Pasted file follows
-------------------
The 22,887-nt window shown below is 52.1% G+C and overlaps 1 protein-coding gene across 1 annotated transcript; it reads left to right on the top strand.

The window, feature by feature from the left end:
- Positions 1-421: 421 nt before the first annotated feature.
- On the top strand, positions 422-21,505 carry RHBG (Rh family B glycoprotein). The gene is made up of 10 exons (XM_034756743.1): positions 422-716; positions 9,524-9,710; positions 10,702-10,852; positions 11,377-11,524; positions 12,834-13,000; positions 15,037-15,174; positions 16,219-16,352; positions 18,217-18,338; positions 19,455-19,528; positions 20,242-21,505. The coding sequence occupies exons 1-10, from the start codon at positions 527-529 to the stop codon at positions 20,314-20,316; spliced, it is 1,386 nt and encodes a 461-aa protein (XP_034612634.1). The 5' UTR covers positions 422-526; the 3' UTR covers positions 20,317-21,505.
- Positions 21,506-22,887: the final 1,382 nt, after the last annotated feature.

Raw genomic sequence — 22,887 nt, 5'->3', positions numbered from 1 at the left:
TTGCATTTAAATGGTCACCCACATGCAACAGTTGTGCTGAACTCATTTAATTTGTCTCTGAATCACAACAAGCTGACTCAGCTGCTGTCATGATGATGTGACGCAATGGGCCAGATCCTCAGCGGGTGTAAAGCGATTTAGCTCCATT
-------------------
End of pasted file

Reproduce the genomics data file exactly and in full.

The 22,887-nt window shown below is 52.1% G+C and overlaps 1 protein-coding gene across 1 annotated transcript; it reads left to right on the top strand.

The window, feature by feature from the left end:
- Positions 1-421: 421 nt before the first annotated feature.
- On the top strand, positions 422-21,505 carry RHBG (Rh family B glycoprotein). The gene is made up of 10 exons (XM_034756743.1): positions 422-716; positions 9,524-9,710; positions 10,702-10,852; positions 11,377-11,524; positions 12,834-13,000; positions 15,037-15,174; positions 16,219-16,352; positions 18,217-18,338; positions 19,455-19,528; positions 20,242-21,505. The coding sequence occupies exons 1-10, from the start codon at positions 527-529 to the stop codon at positions 20,314-20,316; spliced, it is 1,386 nt and encodes a 461-aa protein (XP_034612634.1). The 5' UTR covers positions 422-526; the 3' UTR covers positions 20,317-21,505.
- Positions 21,506-22,887: the final 1,382 nt, after the last annotated feature.

Raw genomic sequence — 22,887 nt, 5'->3', positions numbered from 1 at the left:
TTGCATTTAAATGGTCACCCACATGCAACAGTTGTGCTGAACTCATTTAATTTGTCTCTGAATCACAACAAGCTGACTCAGCTGCTGTCATGATGATGTGACGCAATGGGCCAGATCCTCAGCGGGTGTAAAGCGATTTAGCTCCATT